Crunchy Quinoa Salad with Peanut Ginger Sauce

Quinoa salads are my favorite for sharing at parties, BBQs and family gatherings. They are easy to make, totally adaptable, and packed with clean vegetarian protein.

I developed with recipe last year for my family's Memorial Day BBQ in Maine and it was a HUGE hit! Like most of my recipes, this is more a formula so feel free to swap the raw veggies for whatever you have on hand.

Crunchy Quinoa Salad with Peanut Ginger Sauce // vegan, gluten free

Ingredients:

- 2 cups dry quinoa
- 1-2 cups shredded red cabbage, depending on how much crunch you like - 1 red bell pepper, diced
- 1 cup shredded carrots
- 1/2 cup chopped cilantro
- 1/4 cup diced green onions
- 1/2 cup all natural peanut butter (or sunflower seed butter)
- 4 teaspoons freshly grated ginger
- 6 tablespoon soy sauce, gluten-free if desired
- 1 tablespoon maple syrup or honey
- 3 tablespoon rice wine vinegar
- 2 teaspoon sesame oil
- 1 large sweet potato, baked
- 2/3 cup water
- lime juice

Instructions:

  1. Prep your veggies: Bake the sweet potato (either in oven or microwave). Chop cabbage, red bell pepper, cilantro, and green onions. Tip: If you are short on time, buy pre- shredded/pre-chopped veggies! You can also do this the day or night before.

  2. Cook the quinoa: Rinse your quinoa (important step, don’t skip this!) and then cook according to package instructions. Set aside to cool.

  3. Make the Peanut Ginger Sauce: Add peanut butter, ginger, soy sauce, honey, vinegar, sesame oil, and baked sweet potato to your food processor or blender and blend until combined. Add water to thin out (you may need a little more or a little less depending on how large your sweet potato is).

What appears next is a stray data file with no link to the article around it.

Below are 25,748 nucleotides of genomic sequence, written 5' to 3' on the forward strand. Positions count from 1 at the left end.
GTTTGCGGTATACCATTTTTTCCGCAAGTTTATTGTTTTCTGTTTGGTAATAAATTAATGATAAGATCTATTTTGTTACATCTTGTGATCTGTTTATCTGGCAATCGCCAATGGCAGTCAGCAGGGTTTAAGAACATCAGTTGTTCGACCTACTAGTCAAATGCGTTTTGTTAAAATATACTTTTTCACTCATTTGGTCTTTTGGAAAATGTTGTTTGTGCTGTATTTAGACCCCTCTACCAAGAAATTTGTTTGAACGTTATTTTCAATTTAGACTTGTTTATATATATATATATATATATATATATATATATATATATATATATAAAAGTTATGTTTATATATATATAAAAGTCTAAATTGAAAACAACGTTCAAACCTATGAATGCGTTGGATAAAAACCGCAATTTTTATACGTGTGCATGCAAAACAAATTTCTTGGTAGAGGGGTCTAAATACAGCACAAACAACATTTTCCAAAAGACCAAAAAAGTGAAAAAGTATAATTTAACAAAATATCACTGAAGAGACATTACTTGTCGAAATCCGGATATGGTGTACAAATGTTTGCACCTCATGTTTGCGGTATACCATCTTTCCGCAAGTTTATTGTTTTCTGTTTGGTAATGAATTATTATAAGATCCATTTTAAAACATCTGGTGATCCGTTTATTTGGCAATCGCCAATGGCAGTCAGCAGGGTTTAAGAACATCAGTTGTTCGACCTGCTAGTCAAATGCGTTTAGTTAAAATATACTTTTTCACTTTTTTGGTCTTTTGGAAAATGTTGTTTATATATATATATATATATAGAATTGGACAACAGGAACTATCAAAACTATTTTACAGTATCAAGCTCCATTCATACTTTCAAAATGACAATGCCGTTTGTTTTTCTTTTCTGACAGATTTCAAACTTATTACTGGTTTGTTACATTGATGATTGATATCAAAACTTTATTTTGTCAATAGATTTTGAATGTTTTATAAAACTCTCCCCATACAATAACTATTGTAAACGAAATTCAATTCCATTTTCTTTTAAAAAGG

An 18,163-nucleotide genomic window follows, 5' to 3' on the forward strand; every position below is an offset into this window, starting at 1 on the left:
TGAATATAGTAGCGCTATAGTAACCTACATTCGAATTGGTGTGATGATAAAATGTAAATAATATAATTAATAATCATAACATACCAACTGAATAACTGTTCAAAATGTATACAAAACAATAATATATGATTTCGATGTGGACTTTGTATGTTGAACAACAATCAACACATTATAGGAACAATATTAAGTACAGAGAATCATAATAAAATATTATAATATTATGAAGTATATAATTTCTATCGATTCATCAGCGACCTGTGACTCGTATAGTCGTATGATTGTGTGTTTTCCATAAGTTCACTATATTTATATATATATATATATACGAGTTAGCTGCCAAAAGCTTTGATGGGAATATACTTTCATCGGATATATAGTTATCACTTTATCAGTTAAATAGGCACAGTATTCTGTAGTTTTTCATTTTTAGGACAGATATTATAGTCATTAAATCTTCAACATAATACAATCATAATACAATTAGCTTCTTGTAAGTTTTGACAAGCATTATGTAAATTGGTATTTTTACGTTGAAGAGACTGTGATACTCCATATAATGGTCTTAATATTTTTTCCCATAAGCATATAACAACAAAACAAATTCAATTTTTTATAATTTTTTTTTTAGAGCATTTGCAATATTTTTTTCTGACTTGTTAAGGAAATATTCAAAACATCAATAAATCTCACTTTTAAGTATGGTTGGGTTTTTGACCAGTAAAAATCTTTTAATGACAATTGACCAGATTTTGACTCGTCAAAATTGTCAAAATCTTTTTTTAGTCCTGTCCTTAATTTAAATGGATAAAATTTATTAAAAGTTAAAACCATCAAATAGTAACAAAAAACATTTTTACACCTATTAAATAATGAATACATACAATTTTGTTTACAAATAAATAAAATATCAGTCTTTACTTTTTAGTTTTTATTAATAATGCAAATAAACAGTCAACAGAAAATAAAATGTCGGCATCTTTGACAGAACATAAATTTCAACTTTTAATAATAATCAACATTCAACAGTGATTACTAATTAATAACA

4. Mix it all up: In a large bowl combine veggies and cooked quinoa. Add in the Peanut Ginger Sauce and mix until everything is coated. Garnish with more cilantro and fresh lime.

 

Yum! I think I may just have to make this again this year... I don't think anyone will mind :)

Need more inspiration for your first big summer BBQ? Check out this post for 5 healthy crowd-pleasing recipes!

DIY Sauerkraut

You may have heard that probiotics are good for you, but what exactly are these little buggers and what makes them so great?

Probiotics are live microorganisms that bolster our digestive health. We usually think of bacteria as something that causes sickness, but our bodies are full of bacteria, both good and bad. Probiotics are "good" or "helpful" bacteria because they help keep your gut healthy. And a healthy gut means you are less likely to get sick and more likely to absorb all the good for you nutrients from your food. Not to mention you digest food better, which means less bloating, gas, and indigestion.

While you can certainly get probiotics from a supplement, I encourage my clients to incorporate fermented foods, like sauerkraut, into their diets as a way to increase these good-for-you bacteria.

I love sauerkraut and making your own is actually pretty simple. My friend and mentor, Robyn Youkilis, is a sauerkraut-making master and today I'm sharing her easy recipe for homemade sauerkraut from her new book Go with Your Gut: The Insider's Guide to Banishing the Bloat with 75-Digestion Friendly Recipes.

Sauerkraut from Go with Your Gut by Robyn Youkilis // vegan, gluten free, paleo, raw

Makes roughly 4 cups

Ingredients:

1 large head of cabbage, any variety

1 tablespoon sea salt, more if needed

Filtered water, as needed

Additional minor ingredients you can add (make sure your mixture is mostly cabbage):

Thinly sliced apple or pear

Shredded beets

Onions, thinly sliced

Garlic, finely chopped

Optional add­-ins:

Caraway seeds

Dried juniper berries

Ginger root, peeled and grated

Directions:

1. Pull off and set aside 2 outer leaves from the cabbage. Finely shred the remainder.

2. In a large mixing bowl mix the cabbage with the sea salt by hand. You’ll want to spend quite a bit of time on this, until the cabbage starts to get all juicy and you have liquid pooling at the bottom of the bowl. Taste it throughout; it should taste very, very salty. Add any additional ingredients now.